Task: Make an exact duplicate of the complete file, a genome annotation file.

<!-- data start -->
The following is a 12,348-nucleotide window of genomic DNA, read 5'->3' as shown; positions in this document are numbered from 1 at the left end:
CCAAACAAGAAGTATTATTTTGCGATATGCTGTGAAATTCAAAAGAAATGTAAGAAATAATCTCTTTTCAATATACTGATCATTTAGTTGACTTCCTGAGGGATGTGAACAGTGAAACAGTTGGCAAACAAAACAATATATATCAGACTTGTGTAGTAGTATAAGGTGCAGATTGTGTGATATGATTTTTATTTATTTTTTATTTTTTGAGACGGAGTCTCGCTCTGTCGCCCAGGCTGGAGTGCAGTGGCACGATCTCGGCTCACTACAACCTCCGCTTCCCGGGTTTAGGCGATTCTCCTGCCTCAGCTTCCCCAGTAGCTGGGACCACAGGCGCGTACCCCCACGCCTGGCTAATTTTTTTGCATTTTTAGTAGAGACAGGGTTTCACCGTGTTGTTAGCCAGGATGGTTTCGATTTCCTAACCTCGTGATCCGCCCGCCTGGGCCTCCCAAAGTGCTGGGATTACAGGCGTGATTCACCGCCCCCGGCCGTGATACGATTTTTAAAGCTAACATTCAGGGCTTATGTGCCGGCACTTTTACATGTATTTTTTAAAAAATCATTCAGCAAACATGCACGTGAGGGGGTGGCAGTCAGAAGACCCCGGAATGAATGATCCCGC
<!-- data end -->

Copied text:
The following is a 12,348-nucleotide window of genomic DNA, read 5'->3' as shown; positions in this document are numbered from 1 at the left end:
CCAAACAAGAAGTATTATTTTGCGATATGCTGTGAAATTCAAAAGAAATGTAAGAAATAATCTCTTTTCAATATACTGATCATTTAGTTGACTTCCTGAGGGATGTGAACAGTGAAACAGTTGGCAAACAAAACAATATATATCAGACTTGTGTAGTAGTATAAGGTGCAGATTGTGTGATATGATTTTTATTTATTTTTTATTTTTTGAGACGGAGTCTCGCTCTGTCGCCCAGGCTGGAGTGCAGTGGCACGATCTCGGCTCACTACAACCTCCGCTTCCCGGGTTTAGGCGATTCTCCTGCCTCAGCTTCCCCAGTAGCTGGGACCACAGGCGCGTACCCCCACGCCTGGCTAATTTTTTTGCATTTTTAGTAGAGACAGGGTTTCACCGTGTTGTTAGCCAGGATGGTTTCGATTTCCTAACCTCGTGATCCGCCCGCCTGGGCCTCCCAAAGTGCTGGGATTACAGGCGTGATTCACCGCCCCCGGCCGTGATACGATTTTTAAAGCTAACATTCAGGGCTTATGTGCCGGCACTTTTACATGTATTTTTTAAAAAATCATTCAGCAAACATGCACGTGAGGGGGTGGCAGTCAGAAGACCCCGGAATGAATGATCCCGC